Every college student regularly faces the temptation: whether to go out or to study. This is not very different from the temptations face by everyone, whether to work or to play. However, college students have a greater temptation to party than most people. They live with their friends, and there is always some fun activity going on at a college campus. Here are five ways college students can stay focused on their future goals. Using these techniques will help undergraduates hit the books, instead of the bars.
#1 – Write Them Down
Vague goals are much more difficult to focus on than specific goals. The best way to create a specific goal is to write it down. A commonly used acronym to help people with this is SMART, which was first coined by Paul J. Meyer.
Goals should be:
- Specific – this is the overall criteria; they need to be identified and concise.
- Measurable – people have to be able to measure their progress toward a goal, and to know when they have achieved it.
- Attainable – goals must be attainable, or else people will not be motivated to stay focused on them.
- Relevant – there must be a reason for the goal; they must serve a purpose.
- Timely – there must be a time-oriented aspect, even for future dreams; in other words, there has to be a deadline; this helps people stop procrastinating.
#2 – Post
Once goals are identified and written down, they should be posted in a visible place. Everyone has experienced discovering an old treasure they forgot about, because it was buried at the bottom of a drawer. If goals are not visible, they can easily be forgotten. In some cases, people are embarrassed about their dreams. If this is true, then the list of goals can be posted in a private place, but one that is seen daily. Perhaps on the inside of an armoire’s door would be a good location.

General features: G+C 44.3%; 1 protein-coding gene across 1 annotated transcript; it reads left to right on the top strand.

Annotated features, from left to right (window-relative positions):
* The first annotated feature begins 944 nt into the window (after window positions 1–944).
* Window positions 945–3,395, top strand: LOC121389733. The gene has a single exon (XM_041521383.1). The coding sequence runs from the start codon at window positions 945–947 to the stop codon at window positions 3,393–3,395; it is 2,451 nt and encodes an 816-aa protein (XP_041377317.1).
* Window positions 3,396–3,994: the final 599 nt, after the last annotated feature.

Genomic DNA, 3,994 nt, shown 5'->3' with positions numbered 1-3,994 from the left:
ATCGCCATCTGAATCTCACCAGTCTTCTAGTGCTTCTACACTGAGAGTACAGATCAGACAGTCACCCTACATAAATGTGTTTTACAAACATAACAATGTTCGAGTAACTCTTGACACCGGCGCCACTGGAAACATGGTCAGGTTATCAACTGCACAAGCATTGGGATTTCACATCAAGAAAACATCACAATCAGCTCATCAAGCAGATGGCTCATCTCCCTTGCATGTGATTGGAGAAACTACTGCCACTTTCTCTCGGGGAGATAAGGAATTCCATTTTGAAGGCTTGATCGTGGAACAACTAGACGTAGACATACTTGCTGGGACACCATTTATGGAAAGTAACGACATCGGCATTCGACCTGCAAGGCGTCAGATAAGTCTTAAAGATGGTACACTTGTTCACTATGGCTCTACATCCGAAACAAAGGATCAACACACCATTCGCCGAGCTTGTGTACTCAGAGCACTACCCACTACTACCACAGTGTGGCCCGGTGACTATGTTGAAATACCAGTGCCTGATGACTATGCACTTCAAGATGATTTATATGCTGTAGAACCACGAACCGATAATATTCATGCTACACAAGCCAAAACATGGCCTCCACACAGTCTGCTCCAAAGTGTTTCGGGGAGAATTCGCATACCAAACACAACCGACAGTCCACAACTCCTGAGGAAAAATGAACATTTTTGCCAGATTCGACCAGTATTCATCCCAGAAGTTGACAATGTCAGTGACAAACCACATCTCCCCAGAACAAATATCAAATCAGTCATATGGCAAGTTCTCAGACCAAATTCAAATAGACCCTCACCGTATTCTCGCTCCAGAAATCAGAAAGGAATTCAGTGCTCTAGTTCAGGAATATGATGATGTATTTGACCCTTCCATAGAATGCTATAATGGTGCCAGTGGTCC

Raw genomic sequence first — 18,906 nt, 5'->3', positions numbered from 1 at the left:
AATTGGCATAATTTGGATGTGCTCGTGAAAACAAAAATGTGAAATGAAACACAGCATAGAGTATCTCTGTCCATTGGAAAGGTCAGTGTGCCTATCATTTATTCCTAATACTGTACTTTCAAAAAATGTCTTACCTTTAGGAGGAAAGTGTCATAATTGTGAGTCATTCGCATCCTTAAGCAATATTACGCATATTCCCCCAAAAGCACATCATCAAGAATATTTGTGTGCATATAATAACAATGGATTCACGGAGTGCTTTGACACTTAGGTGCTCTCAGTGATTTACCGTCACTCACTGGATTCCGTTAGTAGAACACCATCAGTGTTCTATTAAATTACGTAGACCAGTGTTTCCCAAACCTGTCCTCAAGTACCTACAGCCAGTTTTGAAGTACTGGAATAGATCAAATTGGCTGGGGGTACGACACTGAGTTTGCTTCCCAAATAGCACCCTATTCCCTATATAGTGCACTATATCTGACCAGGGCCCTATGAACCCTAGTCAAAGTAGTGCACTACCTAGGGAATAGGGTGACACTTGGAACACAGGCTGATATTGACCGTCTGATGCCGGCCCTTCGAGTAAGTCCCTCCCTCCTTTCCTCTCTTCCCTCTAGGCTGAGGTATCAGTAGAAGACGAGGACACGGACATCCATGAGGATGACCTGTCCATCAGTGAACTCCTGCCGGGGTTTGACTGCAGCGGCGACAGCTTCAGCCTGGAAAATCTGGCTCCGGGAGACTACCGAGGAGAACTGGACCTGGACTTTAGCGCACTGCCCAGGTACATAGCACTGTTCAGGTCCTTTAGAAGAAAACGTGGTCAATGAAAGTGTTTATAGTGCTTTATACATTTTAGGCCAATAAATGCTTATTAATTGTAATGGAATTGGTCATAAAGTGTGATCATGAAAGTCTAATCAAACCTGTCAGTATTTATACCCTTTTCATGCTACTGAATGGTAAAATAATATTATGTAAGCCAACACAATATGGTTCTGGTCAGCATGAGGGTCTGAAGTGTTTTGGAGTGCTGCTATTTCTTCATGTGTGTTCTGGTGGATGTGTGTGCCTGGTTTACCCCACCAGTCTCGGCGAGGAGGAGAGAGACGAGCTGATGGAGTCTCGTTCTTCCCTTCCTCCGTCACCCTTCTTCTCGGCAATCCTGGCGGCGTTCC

#3 – Recite Daily
Most college students will find this step silly and perhaps embarrassing, but it is immensely important. Reciting one’s goals to oneself daily helps one keep them in mind and focus on them. It is easy to lose track of future aspirations during the day. They become vague or escape people’s minds. To help keep one’s focus, they should be said out loud (not just in one’s head) three times each day.
#4 – Imagine Success
While writing down and saying one’s goals, they should be phrased positively. They should be said as if they are a certainty. “I hope to graduate,” or, “I want to graduate” permits failure. A better phrasing of the same aspiration would be, “I will graduate by [date] with a Bachelor’s degree in [major].” This goal meets all of the criteria of the SMART acronym, and “I will” does not allow one to fail. It will be true.
#5 – Tell Others
Once the above steps have been enacted, college students will be ready to tell their friends and peers about their goals. They will be able to identify the goals and assert them positively. Undoubtedly, friends will offer a rebuttal, “Aww, C’mon….” However, these strategies should provide the focus necessary to avoid the temptation and remain on track to achieve future goals. Eventually, friends will understand these are important and hold their determined friend accountable.
These five principles are simple steps. Every college student can easily enact them, and by doing so every college student can begin to achieve their future goals.